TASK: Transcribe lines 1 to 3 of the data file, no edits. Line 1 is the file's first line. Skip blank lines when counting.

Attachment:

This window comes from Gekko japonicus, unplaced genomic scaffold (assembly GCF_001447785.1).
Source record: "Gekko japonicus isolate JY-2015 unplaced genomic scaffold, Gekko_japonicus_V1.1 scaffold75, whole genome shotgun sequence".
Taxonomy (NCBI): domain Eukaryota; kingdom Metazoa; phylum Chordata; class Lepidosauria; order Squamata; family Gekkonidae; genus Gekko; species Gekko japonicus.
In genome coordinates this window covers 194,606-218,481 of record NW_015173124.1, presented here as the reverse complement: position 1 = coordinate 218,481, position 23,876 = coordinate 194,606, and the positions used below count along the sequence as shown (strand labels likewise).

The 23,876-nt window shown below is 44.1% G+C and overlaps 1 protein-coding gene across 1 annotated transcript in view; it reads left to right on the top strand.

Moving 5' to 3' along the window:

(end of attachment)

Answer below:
This window comes from Gekko japonicus, unplaced genomic scaffold (assembly GCF_001447785.1).
Source record: "Gekko japonicus isolate JY-2015 unplaced genomic scaffold, Gekko_japonicus_V1.1 scaffold75, whole genome shotgun sequence".
Taxonomy (NCBI): domain Eukaryota; kingdom Metazoa; phylum Chordata; class Lepidosauria; order Squamata; family Gekkonidae; genus Gekko; species Gekko japonicus.